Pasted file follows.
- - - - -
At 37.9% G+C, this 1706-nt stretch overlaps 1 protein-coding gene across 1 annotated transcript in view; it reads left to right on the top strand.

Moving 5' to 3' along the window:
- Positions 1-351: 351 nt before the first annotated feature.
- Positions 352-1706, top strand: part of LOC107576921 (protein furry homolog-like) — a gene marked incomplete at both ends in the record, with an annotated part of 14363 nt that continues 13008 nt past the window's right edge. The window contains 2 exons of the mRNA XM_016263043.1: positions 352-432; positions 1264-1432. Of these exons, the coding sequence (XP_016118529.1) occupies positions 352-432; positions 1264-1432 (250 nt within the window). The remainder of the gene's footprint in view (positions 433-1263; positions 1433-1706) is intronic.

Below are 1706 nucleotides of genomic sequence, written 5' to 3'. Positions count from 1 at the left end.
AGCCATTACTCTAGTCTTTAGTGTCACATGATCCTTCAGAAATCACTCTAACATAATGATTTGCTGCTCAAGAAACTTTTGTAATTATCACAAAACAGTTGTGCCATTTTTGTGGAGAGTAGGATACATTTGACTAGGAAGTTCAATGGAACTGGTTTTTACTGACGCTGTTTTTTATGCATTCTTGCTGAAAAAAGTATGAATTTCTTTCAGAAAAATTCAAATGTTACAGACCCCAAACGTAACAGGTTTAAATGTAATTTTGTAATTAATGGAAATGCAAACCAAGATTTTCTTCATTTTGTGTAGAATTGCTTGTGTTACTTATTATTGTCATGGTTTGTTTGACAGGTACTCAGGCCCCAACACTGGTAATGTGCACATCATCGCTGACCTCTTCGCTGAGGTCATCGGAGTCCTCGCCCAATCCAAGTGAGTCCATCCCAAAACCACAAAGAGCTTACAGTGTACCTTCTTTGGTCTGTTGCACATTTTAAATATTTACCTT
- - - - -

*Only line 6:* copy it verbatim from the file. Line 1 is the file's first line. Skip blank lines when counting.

AGCCATTACTCTAGTCTTTAGTGTCACATGATCCTTCAGAAATCACTCTAACATAATGATTTGCTGCTCAAGAAACTTTTGTAATTATCACAAAACAGTTGTGCCATTTTTGTGGAGAGTAGGATACATTTGACTAGGAAGTTCAATGGAACTGGTTTTTACTGACGCTGTTTTTTATGCATTCTTGCTGAAAAAAGTATGAATTTCTTTCAGAAAAATTCAAATGTTACAGACCCCAAACGTAACAGGTTTAAATGTAATTTTGTAATTAATGGAAATGCAAACCAAGATTTTCTTCATTTTGTGTAGAATTGCTTGTGTTACTTATTATTGTCATGGTTTGTTTGACAGGTACTCAGGCCCCAACACTGGTAATGTGCACATCATCGCTGACCTCTTCGCTGAGGTCATCGGAGTCCTCGCCCAATCCAAGTGAGTCCATCCCAAAACCACAAAGAGCTTACAGTGTACCTTCTTTGGTCTGTTGCACATTTTAAATATTTACCTT